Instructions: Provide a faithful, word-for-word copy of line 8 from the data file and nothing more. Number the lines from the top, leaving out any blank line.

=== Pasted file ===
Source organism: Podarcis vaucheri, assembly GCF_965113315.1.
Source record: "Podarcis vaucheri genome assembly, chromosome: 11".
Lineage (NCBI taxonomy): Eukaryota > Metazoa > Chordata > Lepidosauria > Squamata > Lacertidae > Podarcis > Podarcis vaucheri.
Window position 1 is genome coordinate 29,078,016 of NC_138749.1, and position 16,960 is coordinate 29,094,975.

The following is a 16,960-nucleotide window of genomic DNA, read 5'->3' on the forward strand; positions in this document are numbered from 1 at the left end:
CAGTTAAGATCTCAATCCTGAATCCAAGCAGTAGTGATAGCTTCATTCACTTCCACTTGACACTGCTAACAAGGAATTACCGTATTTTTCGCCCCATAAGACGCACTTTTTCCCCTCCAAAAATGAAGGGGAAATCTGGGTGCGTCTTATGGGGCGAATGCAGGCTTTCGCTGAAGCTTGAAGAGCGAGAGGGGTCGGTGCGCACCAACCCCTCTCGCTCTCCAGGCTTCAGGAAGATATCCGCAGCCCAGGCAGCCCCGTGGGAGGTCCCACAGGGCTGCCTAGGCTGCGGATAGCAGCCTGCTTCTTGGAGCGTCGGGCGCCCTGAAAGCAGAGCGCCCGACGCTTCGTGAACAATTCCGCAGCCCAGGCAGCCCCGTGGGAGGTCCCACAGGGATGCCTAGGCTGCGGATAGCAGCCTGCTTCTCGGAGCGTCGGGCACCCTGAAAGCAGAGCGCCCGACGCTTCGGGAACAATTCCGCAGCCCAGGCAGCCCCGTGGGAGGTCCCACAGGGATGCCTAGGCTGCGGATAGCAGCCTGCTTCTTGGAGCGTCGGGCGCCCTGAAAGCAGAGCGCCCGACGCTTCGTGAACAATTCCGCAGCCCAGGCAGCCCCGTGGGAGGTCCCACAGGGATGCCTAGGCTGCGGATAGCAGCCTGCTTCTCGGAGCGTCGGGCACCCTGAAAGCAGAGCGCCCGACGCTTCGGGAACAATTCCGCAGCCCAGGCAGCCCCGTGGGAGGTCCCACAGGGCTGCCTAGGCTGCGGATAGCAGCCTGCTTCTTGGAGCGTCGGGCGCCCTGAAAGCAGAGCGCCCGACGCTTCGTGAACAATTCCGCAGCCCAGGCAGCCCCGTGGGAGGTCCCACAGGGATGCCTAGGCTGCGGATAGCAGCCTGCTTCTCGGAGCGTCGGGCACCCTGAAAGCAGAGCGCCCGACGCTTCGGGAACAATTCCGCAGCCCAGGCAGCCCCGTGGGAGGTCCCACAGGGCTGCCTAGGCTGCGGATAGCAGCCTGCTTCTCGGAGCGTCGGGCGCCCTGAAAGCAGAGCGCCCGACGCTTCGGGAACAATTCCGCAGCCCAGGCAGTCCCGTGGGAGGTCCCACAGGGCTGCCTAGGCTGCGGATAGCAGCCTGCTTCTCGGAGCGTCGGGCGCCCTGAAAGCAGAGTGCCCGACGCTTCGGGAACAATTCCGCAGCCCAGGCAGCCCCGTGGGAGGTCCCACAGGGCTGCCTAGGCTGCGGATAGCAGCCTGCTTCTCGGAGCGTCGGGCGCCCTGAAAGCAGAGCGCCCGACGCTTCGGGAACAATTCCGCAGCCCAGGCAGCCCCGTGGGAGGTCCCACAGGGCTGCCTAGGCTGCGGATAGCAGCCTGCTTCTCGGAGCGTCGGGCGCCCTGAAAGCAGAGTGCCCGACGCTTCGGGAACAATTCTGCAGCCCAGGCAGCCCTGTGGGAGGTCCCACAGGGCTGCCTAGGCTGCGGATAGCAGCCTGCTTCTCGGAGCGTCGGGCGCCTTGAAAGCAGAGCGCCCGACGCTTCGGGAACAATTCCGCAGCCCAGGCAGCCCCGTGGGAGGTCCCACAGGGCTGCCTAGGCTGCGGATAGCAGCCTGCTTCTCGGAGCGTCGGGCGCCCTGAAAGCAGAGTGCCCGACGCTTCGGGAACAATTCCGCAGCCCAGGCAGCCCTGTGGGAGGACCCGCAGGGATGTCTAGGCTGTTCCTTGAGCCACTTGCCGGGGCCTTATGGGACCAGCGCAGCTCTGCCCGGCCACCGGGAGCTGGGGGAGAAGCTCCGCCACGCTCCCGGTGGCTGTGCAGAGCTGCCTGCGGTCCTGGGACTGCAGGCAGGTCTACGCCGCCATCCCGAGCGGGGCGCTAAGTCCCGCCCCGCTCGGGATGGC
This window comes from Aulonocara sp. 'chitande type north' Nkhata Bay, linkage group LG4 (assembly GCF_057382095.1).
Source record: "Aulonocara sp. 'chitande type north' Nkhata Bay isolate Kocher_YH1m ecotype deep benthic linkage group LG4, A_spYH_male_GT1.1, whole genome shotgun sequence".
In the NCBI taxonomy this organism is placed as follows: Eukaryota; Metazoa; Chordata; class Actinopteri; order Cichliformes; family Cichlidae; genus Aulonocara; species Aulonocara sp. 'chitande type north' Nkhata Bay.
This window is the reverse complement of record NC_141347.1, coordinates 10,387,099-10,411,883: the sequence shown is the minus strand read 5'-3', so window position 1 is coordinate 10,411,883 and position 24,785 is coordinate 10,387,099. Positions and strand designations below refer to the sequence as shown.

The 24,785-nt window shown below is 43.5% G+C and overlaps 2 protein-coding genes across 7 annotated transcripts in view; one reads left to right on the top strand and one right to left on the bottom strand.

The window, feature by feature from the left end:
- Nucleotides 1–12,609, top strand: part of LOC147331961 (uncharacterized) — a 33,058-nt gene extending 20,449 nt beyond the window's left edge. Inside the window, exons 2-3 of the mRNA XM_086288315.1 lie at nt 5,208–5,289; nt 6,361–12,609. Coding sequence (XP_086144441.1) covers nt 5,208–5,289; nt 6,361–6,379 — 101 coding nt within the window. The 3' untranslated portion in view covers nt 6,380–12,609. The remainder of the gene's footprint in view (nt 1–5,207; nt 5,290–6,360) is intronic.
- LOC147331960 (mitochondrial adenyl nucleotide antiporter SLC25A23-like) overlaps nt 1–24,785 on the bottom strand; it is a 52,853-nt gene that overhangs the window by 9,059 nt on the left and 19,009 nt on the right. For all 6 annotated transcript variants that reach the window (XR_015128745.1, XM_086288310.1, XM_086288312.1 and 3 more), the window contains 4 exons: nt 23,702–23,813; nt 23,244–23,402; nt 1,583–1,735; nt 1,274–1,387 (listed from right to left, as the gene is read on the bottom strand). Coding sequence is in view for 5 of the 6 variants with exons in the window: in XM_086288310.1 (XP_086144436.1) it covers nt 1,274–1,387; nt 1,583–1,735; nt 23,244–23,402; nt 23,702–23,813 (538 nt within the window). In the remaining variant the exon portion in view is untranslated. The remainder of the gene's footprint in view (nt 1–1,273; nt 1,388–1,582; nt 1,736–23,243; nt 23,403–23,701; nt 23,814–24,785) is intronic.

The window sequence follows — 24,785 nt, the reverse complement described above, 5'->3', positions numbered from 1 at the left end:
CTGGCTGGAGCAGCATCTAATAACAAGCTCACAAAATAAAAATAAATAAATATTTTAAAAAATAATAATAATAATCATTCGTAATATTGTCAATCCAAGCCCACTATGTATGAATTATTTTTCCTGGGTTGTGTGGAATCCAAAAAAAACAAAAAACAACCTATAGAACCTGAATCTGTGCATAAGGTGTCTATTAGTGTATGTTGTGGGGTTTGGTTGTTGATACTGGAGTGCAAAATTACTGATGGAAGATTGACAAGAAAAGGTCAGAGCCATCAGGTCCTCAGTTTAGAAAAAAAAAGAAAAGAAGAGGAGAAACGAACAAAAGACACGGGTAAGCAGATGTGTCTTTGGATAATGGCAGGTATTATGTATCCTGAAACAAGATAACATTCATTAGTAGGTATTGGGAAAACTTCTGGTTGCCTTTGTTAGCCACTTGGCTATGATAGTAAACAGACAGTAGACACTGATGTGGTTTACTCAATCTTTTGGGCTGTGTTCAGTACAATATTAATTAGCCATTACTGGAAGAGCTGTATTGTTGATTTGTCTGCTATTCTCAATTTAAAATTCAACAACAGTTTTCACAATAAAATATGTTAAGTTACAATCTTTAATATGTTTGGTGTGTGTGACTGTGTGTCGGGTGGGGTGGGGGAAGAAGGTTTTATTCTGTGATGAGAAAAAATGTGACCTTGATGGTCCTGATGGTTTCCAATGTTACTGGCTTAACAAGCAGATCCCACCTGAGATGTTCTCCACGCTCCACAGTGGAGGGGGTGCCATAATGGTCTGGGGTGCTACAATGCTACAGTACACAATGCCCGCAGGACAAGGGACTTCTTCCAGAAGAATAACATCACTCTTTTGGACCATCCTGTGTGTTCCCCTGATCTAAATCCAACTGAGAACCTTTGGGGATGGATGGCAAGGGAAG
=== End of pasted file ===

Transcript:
Source record: "Aulonocara sp. 'chitande type north' Nkhata Bay isolate Kocher_YH1m ecotype deep benthic linkage group LG4, A_spYH_male_GT1.1, whole genome shotgun sequence".